Tag Archives: mechanics

Xenoblade Chronicles 2: Violence Doesn’t Solve Everything

One of the key ways many people like to distinguish the stereotypically Eastern and Western approaches to role-playing games is via non-combat mechanics and progression.

It’s fair to say that, as we’ve already discussed, many role-playing games from Japan place a strong focus on combat both as a core aspect of gameplay and the central aspect of their overall progression. You can contrast this strongly with something like an Elder Scrolls game, which still involves combat at times, but, depending on how you choose to play it, can also place a strong focus on crafting, spellcraft, stealth, exploration and all manner of other aspects.

Xenoblade Chronicles has, since the first installment of the subseries, always been about something of a fusion between the linear, narrative-focused nature of Japanese games, and the more open, flexible, “emergent” gameplay of Western titles. And this tradition is well and truly intact in Xenoblade Chronicles 2.

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Xenoblade Chronicles 2: Combat Complexity Without Chaos

Role-playing games, by their very nature, tend to deal in abstract representations of reality.

The exact way in which they do this varies somewhat from title to title — and significantly between typically Eastern and Western approaches — but one challenge developers of this type of game always have to confront is exactly how complex they can get away with making their games.

Xenoblade Chronicles 2 strikes a good balance, with none of its individual mechanical systems being dauntingly complex by itself… but its sheer number of different interlocking parts create an experience that is extremely satisfying to learn, explore and master. Today we’re going to look specifically at how you fight in the game.

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Azure Striker Gunvolt: An Electrifying Action Platformer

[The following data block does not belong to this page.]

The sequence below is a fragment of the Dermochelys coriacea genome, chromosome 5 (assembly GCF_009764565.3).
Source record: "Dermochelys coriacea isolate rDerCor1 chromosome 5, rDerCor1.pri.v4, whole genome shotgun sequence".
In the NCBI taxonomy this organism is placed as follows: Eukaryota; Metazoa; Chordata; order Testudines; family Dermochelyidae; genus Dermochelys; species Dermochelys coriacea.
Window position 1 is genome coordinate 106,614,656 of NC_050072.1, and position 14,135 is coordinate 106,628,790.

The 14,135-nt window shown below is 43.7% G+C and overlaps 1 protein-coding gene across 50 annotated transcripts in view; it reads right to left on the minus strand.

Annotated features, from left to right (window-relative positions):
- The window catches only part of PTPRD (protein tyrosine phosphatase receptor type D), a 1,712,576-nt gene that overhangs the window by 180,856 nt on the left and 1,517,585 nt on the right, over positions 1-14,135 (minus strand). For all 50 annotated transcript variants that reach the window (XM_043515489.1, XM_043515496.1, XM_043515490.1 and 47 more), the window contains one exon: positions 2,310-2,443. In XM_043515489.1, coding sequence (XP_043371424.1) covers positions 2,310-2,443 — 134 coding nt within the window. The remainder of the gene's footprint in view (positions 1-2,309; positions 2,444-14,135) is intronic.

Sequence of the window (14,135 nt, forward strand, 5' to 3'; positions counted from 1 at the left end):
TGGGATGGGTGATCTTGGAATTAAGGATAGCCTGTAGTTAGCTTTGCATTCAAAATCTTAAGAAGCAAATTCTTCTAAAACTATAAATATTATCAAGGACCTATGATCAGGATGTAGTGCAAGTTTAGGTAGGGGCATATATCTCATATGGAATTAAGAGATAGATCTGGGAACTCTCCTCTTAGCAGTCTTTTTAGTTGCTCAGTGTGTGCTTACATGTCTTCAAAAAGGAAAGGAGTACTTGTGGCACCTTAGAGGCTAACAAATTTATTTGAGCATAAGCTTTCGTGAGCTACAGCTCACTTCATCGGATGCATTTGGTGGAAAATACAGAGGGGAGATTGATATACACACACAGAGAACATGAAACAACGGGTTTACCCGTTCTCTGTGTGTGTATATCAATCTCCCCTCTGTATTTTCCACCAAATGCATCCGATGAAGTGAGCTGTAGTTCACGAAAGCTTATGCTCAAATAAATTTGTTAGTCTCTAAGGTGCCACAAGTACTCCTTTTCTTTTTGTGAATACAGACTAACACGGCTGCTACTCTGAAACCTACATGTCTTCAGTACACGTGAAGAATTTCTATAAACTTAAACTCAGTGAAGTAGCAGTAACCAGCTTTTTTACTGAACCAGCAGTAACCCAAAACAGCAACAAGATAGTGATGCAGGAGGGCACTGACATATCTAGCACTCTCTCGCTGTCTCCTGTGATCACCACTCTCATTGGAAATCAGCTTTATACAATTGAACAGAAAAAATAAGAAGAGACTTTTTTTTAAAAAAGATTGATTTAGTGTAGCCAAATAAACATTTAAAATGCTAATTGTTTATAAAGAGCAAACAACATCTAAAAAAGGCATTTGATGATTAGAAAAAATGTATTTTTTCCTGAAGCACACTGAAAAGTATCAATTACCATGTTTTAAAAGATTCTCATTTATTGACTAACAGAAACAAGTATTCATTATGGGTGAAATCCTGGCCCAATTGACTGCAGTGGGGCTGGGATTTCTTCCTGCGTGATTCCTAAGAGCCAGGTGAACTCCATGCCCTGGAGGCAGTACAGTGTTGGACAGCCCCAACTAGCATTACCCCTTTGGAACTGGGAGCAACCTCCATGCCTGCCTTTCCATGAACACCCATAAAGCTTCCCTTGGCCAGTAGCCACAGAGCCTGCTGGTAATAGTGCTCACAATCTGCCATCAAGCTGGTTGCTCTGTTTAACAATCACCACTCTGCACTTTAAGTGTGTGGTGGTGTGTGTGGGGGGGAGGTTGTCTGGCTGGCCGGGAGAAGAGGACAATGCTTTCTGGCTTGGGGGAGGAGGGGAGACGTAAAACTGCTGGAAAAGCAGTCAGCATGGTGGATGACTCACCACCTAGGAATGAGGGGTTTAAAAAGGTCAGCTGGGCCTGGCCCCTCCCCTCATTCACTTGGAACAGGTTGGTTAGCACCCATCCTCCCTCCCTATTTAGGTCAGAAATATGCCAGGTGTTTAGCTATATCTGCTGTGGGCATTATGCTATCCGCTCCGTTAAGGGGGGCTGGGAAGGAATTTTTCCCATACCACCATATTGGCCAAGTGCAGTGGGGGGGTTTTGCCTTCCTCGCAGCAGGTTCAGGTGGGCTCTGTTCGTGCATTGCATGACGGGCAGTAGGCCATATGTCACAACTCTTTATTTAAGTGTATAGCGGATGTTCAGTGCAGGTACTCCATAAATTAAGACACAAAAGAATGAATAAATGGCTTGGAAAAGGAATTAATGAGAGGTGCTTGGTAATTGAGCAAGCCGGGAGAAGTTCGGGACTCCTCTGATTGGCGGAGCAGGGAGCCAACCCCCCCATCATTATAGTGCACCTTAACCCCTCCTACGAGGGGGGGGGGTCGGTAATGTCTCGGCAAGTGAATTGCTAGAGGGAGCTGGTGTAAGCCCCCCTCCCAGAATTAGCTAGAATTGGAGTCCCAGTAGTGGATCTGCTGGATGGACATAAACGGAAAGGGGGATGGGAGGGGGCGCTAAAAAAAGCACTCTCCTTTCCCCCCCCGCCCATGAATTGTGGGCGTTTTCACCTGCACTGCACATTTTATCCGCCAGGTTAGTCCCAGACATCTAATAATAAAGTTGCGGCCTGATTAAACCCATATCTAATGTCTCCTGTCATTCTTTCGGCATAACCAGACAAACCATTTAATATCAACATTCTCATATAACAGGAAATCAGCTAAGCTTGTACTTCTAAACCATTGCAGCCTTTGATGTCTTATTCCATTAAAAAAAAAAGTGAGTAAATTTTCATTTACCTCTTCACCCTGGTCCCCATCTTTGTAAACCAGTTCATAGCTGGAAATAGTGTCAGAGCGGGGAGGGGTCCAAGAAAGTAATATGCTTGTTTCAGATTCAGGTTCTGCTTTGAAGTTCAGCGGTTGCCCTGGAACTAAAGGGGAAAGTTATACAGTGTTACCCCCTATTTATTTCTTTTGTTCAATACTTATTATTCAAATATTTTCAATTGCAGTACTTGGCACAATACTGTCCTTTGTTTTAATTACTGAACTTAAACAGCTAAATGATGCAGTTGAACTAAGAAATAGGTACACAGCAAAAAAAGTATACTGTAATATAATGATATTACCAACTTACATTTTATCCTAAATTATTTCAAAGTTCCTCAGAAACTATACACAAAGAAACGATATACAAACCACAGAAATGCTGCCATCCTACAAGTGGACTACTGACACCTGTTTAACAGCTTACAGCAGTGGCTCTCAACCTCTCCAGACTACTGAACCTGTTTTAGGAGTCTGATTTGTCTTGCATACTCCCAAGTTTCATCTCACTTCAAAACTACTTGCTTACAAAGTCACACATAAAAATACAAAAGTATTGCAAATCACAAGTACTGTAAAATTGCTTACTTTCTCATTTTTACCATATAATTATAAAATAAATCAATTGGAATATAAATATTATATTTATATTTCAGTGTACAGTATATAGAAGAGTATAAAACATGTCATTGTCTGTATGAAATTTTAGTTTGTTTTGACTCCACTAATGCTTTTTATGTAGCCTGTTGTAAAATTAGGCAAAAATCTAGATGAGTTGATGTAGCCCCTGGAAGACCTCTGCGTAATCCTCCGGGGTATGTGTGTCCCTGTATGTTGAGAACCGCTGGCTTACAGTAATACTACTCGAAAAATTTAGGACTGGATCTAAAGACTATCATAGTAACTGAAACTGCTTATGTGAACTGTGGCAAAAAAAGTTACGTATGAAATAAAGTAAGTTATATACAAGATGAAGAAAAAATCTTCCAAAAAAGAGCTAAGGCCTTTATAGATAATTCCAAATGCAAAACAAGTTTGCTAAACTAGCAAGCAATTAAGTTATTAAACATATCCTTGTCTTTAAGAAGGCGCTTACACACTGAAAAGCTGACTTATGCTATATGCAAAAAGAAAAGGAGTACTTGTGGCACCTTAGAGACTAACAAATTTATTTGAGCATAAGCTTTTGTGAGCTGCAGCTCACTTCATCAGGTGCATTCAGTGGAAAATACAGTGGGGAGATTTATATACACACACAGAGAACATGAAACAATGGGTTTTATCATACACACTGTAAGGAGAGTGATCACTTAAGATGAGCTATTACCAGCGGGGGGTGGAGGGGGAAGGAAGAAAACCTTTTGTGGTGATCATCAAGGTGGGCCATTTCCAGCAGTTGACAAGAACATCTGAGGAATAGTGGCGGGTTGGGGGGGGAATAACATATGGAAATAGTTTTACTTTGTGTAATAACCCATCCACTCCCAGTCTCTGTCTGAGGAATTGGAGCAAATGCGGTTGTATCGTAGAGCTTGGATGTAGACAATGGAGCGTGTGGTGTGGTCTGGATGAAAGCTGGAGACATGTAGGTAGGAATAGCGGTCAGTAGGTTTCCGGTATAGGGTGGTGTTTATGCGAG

As we’ve already seen, one of Inti Creates’ biggest strengths as a developer is its ability to understand what made the games of the past great while simultaneously updating them with modern conveniences and conventions.

Azure Striker Gunvolt, a relatively new series from the company but one which has already gone on to be popular and well-received, is a great example of this philosophy at work. Adopting a pleasingly chunky but detailed late 16-bit pixel art look and combining it with delicious 2D art, excellent storytelling and a well-crafted world, the game provides a wonderful experience, whether you enjoy it on its original host platform of the 3DS, its port to PC or its most recent incarnation on Nintendo Switch as part of the Azure Striker Gunvolt Striker Pack alongside its sequel.

Let’s take a closer look at where this game from and what makes it tick… or rather buzz, perhaps.

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Mighty No. 9: “Better than Nothing” – The Game People Love to Hate

Mighty No. 9 is an interesting tale from 21st century gaming that has doubtless been very influential… though perhaps not in the way that was originally hoped for.

One of the earliest success stories of the crowdfunding boom in the early 2010s, the Kickstarter campaign for Mighty No. 9 promised something a lot of people were hungry for: a new Mega Man game in all but name. And oh boy, people were hungry for it; the campaign smashed through its initial $900,000 goal within days of its announcement, and the final total raised through crowdfunding cleared $4 million.